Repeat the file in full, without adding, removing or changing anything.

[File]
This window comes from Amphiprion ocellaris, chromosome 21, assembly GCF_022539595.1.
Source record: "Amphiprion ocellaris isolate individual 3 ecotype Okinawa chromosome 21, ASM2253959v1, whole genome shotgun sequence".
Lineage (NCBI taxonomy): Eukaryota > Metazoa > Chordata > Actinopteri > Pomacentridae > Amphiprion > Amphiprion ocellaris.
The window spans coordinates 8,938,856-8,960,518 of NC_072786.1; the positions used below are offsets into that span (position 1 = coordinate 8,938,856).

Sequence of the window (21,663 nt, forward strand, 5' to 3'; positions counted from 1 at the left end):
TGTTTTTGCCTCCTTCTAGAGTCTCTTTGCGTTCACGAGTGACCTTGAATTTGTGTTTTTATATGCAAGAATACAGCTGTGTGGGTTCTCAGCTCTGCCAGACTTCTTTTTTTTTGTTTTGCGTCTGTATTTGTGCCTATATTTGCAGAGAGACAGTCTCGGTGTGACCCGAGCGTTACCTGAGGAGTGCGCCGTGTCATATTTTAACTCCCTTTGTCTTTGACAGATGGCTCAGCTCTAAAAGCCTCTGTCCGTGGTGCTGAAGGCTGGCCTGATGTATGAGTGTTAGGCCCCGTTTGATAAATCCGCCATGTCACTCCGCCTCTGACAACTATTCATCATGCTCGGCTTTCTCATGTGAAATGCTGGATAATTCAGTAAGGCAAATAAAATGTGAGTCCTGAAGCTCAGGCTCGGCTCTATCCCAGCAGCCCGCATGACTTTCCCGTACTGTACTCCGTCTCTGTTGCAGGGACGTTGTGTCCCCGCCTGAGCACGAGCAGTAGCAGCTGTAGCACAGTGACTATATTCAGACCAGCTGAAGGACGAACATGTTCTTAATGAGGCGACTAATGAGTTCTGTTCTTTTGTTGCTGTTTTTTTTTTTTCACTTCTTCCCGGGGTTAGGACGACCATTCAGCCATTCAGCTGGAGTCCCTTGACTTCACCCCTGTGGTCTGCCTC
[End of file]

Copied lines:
This window comes from Amphiprion ocellaris, chromosome 21, assembly GCF_022539595.1.
Source record: "Amphiprion ocellaris isolate individual 3 ecotype Okinawa chromosome 21, ASM2253959v1, whole genome shotgun sequence".
Lineage (NCBI taxonomy): Eukaryota > Metazoa > Chordata > Actinopteri > Pomacentridae > Amphiprion > Amphiprion ocellaris.
The window spans coordinates 8,938,856-8,960,518 of NC_072786.1; the positions used below are offsets into that span (position 1 = coordinate 8,938,856).

Sequence of the window (21,663 nt, forward strand, 5' to 3'; positions counted from 1 at the left end):
TGTTTTTGCCTCCTTCTAGAGTCTCTTTGCGTTCACGAGTGACCTTGAATTTGTGTTTTTATATGCAAGAATACAGCTGTGTGGGTTCTCAGCTCTGCCAGACTTCTTTTTTTTTGTTTTGCGTCTGTATTTGTGCCTATATTTGCAGAGAGACAGTCTCGGTGTGACCCGAGCGTTACCTGAGGAGTGCGCCGTGTCATATTTTAACTCCCTTTGTCTTTGACAGATGGCTCAGCTCTAAAAGCCTCTGTCCGTGGTGCTGAAGGCTGGCCTGATGTATGAGTGTTAGGCCCCGTTTGATAAATCCGCCATGTCACTCCGCCTCTGACAACTATTCATCATGCTCGGCTTTCTCATGTGAAATGCTGGATAATTCAGTAAGGCAAATAAAATGTGAGTCCTGAAGCTCAGGCTCGGCTCTATCCCAGCAGCCCGCATGACTTTCCCGTACTGTACTCCGTCTCTGTTGCAGGGACGTTGTGTCCCCGCCTGAGCACGAGCAGTAGCAGCTGTAGCACAGTGACTATATTCAGACCAGCTGAAGGACGAACATGTTCTTAATGAGGCGACTAATGAGTTCTGTTCTTTTGTTGCTGTTTTTTTTTTTTCACTTCTTCCCGGGGTTAGGACGACCATTCAGCCATTCAGCTGGAGTCCCTTGACTTCACCCCTGTGGTCTGCCTC